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I share my thoughts on PS3 game sharing, how users justify it, and what Sony can do about it.

Mark Williams, Blogger

September 14, 2009

4 Min Read

Friend: "Hey, you want to split that game purchase and share it?"

Me: "No, buy your own copy."

That is normally how my conversations go with friends when it comes to PS3 games. It is usually followed up by a look as if I don't want anything for cheap or free. No thanks. If I like the game and want it, I will buy it and support the developer.



What is game sharing?

Game sharing, in my opinion, is an exploitation of the PS3 game DRM. Sony allows users to activate 5 PS3 machines for their content. This is supposed to be for things such as a machine being replaced, or the user having two or more machines in a home and downloading and playing their content temporarily on another machine. Users game share by sharing PSN account details. A user will create another PSN users account on their machine. They will then have access to that users download list in which they can download any piece of content they choose. Naturally, you can see what's wrong with this but some even go so far to create a special account for game sharing.

The problems with game sharing

A) You are allowing people, strangers even, to access your PSN downloads list. They can certainly take more than what you offer. B) You limit your own downloads. There have been people who game shared almost everything, and when their PS3 died, or was replaced, they found they could not re-download their content. C) You are stealing. You are taking games for free and the developer is not being paid. For some developers, every cent counts as they are publishing the games themselves.

Why do people think it's ok?

Most use a 2006 quote from Jack Tretton stating that it was ok to share games.

"You can send that content to four other friends for that initial investment," said Tretton. "We want to get the game in as many hands as possible."

"It's not about generating profits at each and every interaction with the consumer," he said. "I think that really offsets the argument that says, 'Wow, that's a really pricey system.'"

I find it funny that many like to hang on to that quote but everything else a Sony exec says is rubbish. Then there is the reasoning that since it's "easy" then it's OK. Give people an inch and they'll take a mile. No matter what argument people give, it is against PSN terms of use to share account information. Surely, you don't think those who game share all sit in one room or are parent and child?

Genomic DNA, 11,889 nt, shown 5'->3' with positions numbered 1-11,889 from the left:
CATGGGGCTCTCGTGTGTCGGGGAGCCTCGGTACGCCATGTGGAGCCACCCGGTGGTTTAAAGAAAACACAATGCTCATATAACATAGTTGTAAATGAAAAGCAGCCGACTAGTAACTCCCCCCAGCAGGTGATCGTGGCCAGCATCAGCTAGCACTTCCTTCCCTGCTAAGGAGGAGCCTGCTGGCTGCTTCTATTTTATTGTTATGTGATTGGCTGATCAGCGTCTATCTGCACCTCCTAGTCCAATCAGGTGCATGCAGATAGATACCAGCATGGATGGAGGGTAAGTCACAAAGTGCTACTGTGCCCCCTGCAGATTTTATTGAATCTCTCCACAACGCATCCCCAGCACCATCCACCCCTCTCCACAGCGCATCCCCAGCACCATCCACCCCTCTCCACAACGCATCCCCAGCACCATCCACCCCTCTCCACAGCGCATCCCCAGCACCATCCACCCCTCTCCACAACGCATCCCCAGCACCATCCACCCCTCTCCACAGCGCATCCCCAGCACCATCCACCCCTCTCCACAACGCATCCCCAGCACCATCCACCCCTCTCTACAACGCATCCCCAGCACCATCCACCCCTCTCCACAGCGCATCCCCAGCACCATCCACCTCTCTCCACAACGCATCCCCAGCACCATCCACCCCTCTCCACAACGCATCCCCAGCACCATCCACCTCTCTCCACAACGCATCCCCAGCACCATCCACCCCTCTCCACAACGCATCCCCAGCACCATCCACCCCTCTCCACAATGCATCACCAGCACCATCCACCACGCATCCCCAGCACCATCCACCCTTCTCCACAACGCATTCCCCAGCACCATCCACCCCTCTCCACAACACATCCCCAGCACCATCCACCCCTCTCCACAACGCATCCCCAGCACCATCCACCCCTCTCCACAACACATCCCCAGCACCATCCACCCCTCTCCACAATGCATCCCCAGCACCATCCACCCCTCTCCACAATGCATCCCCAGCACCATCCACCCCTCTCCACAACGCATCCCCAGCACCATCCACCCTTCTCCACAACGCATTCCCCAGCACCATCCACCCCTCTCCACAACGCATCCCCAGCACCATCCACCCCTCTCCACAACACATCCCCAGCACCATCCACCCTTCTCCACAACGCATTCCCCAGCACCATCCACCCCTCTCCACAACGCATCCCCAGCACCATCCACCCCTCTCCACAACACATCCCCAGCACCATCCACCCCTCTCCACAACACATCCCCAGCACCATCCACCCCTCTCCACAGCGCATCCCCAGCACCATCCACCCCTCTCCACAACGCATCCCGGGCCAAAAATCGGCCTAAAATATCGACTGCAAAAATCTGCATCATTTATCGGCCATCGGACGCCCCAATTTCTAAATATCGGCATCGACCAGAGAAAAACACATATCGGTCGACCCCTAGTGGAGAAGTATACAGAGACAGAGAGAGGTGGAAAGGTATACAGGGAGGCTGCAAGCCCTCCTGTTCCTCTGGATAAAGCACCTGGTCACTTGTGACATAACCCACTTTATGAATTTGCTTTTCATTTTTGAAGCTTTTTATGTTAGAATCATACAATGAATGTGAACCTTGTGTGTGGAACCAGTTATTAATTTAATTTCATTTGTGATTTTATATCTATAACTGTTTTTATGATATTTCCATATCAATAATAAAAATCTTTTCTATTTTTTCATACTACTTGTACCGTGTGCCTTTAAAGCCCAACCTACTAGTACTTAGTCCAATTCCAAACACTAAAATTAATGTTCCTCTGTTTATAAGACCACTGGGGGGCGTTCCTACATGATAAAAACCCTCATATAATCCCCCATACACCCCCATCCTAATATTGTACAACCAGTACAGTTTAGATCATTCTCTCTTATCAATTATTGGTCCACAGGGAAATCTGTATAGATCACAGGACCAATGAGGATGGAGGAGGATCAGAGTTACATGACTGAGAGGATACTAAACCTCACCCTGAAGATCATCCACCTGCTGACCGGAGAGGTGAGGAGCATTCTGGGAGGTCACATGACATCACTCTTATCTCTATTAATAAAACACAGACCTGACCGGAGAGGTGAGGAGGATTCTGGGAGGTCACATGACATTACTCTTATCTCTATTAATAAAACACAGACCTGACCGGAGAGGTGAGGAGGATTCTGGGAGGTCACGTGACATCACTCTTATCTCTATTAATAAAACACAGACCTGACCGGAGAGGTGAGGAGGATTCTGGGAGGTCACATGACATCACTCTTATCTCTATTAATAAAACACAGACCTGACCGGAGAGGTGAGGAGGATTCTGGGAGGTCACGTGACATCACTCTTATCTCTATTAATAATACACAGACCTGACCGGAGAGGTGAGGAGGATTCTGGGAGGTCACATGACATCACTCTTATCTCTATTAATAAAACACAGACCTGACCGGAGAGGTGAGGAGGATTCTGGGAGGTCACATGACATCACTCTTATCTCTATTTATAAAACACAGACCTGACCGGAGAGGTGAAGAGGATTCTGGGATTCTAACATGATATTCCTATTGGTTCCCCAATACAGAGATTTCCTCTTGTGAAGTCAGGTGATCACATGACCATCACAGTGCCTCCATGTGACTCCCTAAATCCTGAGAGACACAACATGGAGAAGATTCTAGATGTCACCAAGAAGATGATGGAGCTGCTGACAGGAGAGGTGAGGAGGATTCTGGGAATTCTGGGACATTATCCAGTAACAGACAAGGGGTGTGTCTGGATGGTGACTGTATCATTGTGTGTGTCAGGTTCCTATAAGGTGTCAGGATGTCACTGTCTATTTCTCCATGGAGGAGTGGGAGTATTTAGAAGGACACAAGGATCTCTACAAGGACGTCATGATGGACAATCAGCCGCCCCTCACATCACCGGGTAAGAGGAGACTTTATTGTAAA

Except as stated in this Agreement, all content and software provided through PSN are licensed non-exclusively and revocably to you, your children and children for whom you are a legal guardian (collectively for purposes of this section, “You” or “Your”), solely for Your personal, private, non-transferable, non-commercial, limited use on a limited number of activated PLAYSTATION®3 computer entertainment systems, PSP® (PlayStation®Portable) systems, and any other hardware devices authorized by SCEA in the United States or Canada (where permitted).

What should Sony do?

It is a start by having some titles, such as Warhawk, enable a 24hr lockout. This makes me wonder if this is not optional to the developers. Sony should simply allow a user recommended feature. Since most PSN games do not carry demos and most users turn to game sharing (but never actually pay for the game), Sony should enable a limited time use license to another PSN user. A PSN user can "gift" a game to another user which gives them a 24-48hr play period before the game expires. This allows the buyer to share the content but it's limited to the receiving user. This way they don't keep the game that was shared.

Honestly, I am all up for anything they can do to stop people sharing games (and keeping them without paying). In a digital market, lots of little guys are publishing games themselves and it sucks to see 1 person purchase the game and share it with 4 other people.

That's the end of my rant.

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